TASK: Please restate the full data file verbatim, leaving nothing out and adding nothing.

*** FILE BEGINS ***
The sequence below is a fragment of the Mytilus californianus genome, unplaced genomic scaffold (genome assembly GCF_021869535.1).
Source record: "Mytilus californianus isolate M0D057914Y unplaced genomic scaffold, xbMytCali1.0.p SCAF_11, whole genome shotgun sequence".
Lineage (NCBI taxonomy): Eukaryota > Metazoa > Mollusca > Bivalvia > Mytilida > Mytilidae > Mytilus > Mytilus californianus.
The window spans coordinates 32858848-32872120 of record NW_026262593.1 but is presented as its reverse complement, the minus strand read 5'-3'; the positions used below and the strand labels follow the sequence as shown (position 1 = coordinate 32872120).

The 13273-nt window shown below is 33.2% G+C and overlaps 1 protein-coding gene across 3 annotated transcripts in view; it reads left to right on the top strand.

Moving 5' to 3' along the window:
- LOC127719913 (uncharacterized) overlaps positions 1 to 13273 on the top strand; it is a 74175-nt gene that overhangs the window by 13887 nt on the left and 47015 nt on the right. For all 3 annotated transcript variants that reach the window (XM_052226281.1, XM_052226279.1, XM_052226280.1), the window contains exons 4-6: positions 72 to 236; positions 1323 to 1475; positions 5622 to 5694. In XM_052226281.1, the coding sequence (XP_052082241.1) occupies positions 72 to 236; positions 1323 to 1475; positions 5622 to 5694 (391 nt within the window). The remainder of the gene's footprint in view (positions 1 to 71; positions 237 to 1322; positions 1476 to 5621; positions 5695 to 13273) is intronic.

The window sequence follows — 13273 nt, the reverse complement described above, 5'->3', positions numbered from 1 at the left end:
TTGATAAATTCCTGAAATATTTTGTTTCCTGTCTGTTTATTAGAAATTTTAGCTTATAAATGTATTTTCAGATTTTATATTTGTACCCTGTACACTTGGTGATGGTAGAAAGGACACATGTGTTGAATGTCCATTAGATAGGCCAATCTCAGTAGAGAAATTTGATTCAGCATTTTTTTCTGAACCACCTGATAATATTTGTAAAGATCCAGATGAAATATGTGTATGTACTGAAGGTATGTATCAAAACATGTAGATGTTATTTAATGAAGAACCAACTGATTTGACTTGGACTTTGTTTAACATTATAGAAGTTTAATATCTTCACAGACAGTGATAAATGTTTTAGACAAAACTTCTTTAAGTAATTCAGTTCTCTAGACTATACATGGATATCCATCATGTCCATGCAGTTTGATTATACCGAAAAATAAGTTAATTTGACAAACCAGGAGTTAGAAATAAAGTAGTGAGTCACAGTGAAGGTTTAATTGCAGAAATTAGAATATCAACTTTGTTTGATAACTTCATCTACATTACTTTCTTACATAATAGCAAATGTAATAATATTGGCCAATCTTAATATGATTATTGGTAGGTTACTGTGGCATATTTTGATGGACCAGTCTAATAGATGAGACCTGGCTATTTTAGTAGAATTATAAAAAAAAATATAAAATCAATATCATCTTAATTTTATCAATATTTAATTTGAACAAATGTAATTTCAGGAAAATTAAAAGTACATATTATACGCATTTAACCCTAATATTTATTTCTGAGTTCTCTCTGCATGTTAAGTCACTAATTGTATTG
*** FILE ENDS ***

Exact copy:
The sequence below is a fragment of the Mytilus californianus genome, unplaced genomic scaffold (genome assembly GCF_021869535.1).
Source record: "Mytilus californianus isolate M0D057914Y unplaced genomic scaffold, xbMytCali1.0.p SCAF_11, whole genome shotgun sequence".
Lineage (NCBI taxonomy): Eukaryota > Metazoa > Mollusca > Bivalvia > Mytilida > Mytilidae > Mytilus > Mytilus californianus.
The window spans coordinates 32858848-32872120 of record NW_026262593.1 but is presented as its reverse complement, the minus strand read 5'-3'; the positions used below and the strand labels follow the sequence as shown (position 1 = coordinate 32872120).

The 13273-nt window shown below is 33.2% G+C and overlaps 1 protein-coding gene across 3 annotated transcripts in view; it reads left to right on the top strand.

Moving 5' to 3' along the window:
- LOC127719913 (uncharacterized) overlaps positions 1 to 13273 on the top strand; it is a 74175-nt gene that overhangs the window by 13887 nt on the left and 47015 nt on the right. For all 3 annotated transcript variants that reach the window (XM_052226281.1, XM_052226279.1, XM_052226280.1), the window contains exons 4-6: positions 72 to 236; positions 1323 to 1475; positions 5622 to 5694. In XM_052226281.1, the coding sequence (XP_052082241.1) occupies positions 72 to 236; positions 1323 to 1475; positions 5622 to 5694 (391 nt within the window). The remainder of the gene's footprint in view (positions 1 to 71; positions 237 to 1322; positions 1476 to 5621; positions 5695 to 13273) is intronic.

The window sequence follows — 13273 nt, the reverse complement described above, 5'->3', positions numbered from 1 at the left end:
TTGATAAATTCCTGAAATATTTTGTTTCCTGTCTGTTTATTAGAAATTTTAGCTTATAAATGTATTTTCAGATTTTATATTTGTACCCTGTACACTTGGTGATGGTAGAAAGGACACATGTGTTGAATGTCCATTAGATAGGCCAATCTCAGTAGAGAAATTTGATTCAGCATTTTTTTCTGAACCACCTGATAATATTTGTAAAGATCCAGATGAAATATGTGTATGTACTGAAGGTATGTATCAAAACATGTAGATGTTATTTAATGAAGAACCAACTGATTTGACTTGGACTTTGTTTAACATTATAGAAGTTTAATATCTTCACAGACAGTGATAAATGTTTTAGACAAAACTTCTTTAAGTAATTCAGTTCTCTAGACTATACATGGATATCCATCATGTCCATGCAGTTTGATTATACCGAAAAATAAGTTAATTTGACAAACCAGGAGTTAGAAATAAAGTAGTGAGTCACAGTGAAGGTTTAATTGCAGAAATTAGAATATCAACTTTGTTTGATAACTTCATCTACATTACTTTCTTACATAATAGCAAATGTAATAATATTGGCCAATCTTAATATGATTATTGGTAGGTTACTGTGGCATATTTTGATGGACCAGTCTAATAGATGAGACCTGGCTATTTTAGTAGAATTATAAAAAAAAATATAAAATCAATATCATCTTAATTTTATCAATATTTAATTTGAACAAATGTAATTTCAGGAAAATTAAAAGTACATATTATACGCATTTAACCCTAATATTTATTTCTGAGTTCTCTCTGCATGTTAAGTCACTAATTGTATTG